‘Marabou’ by Joy Williams

After the funeral for her son has not gone well, Anne finds herself surrounded by his friends; first over an expensive dinner that she pays for, and then in her home. As the evening progresses, Anne becomes more and more detached from the people she is surrounded by. These gaunt young people in black. Some of them are addicts, she thinks. Some have recovered. The story is chilling and hard from the first line to the last, but all the way through behind every word is a great wave of love that has nowhere left to go, and that previously was squandered on small things, and must now be swallowed by the reader whole. There are so many works of fiction in the world that play cheaply with grief and the loss of a child, but the need to feel the force of it, as a confrontation of one of our greatest fears is real. I am glad that Joy Williams wrote this story, as hard as it is. I am glad of Joy Williams writing absolutely everything.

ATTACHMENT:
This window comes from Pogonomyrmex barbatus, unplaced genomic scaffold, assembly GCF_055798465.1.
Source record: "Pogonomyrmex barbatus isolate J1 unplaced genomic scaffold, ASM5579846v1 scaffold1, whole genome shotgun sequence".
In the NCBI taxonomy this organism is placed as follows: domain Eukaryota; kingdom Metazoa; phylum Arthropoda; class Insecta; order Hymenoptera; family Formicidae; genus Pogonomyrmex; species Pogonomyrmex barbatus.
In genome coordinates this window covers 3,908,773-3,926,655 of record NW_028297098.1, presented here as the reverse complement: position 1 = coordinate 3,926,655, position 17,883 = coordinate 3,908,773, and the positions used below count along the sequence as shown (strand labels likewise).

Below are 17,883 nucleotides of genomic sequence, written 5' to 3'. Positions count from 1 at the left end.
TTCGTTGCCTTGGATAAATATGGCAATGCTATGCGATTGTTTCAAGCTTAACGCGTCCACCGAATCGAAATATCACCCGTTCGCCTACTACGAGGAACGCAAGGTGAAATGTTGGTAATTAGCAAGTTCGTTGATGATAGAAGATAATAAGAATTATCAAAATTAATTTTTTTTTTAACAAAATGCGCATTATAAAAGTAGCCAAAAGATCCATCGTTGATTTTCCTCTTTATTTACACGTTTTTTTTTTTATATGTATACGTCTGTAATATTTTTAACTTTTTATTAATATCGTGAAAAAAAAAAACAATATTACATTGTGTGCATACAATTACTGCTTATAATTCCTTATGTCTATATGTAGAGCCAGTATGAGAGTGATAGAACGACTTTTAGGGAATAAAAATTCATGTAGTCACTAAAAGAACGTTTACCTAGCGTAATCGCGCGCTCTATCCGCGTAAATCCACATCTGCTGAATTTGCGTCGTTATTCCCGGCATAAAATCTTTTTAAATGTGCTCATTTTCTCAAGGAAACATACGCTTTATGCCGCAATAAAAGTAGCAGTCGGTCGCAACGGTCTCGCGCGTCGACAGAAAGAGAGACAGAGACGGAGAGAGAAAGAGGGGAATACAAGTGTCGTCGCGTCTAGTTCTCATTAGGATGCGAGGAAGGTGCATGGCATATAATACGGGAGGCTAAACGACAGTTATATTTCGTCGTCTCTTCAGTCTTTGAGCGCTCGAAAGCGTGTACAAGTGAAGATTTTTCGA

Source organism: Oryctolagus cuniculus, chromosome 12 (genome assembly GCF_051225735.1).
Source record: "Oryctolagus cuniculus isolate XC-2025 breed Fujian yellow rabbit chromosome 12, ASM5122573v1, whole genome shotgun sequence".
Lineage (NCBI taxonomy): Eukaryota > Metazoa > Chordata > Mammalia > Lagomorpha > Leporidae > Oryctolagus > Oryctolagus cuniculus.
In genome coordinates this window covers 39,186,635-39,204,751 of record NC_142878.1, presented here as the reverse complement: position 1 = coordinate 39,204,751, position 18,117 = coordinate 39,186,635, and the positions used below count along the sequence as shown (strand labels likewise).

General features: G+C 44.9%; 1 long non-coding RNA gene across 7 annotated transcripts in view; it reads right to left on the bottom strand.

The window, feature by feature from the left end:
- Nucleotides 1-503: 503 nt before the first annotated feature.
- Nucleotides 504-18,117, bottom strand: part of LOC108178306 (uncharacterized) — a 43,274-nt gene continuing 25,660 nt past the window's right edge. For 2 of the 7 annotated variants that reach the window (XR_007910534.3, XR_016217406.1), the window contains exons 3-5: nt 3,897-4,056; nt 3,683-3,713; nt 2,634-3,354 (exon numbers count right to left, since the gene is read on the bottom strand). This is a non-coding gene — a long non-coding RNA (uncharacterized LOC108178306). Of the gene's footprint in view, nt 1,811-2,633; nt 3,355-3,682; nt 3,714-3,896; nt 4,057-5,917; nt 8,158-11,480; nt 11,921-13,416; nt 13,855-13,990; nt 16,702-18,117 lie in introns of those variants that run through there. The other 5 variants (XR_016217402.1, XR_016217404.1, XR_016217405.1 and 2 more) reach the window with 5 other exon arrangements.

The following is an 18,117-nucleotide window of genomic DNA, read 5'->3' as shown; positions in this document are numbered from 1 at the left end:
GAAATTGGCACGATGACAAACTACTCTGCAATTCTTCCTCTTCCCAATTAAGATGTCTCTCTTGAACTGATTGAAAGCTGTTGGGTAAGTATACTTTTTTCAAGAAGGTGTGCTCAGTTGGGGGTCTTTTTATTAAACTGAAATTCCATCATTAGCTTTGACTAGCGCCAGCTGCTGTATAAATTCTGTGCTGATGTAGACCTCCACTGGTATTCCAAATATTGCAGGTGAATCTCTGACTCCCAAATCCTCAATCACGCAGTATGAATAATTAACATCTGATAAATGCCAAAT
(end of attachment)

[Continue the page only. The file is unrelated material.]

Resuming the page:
First published in An Honored Guest, Vintage / Knopf 2004; collected in The Visiting Privilege, Vintage / Knopf 2017

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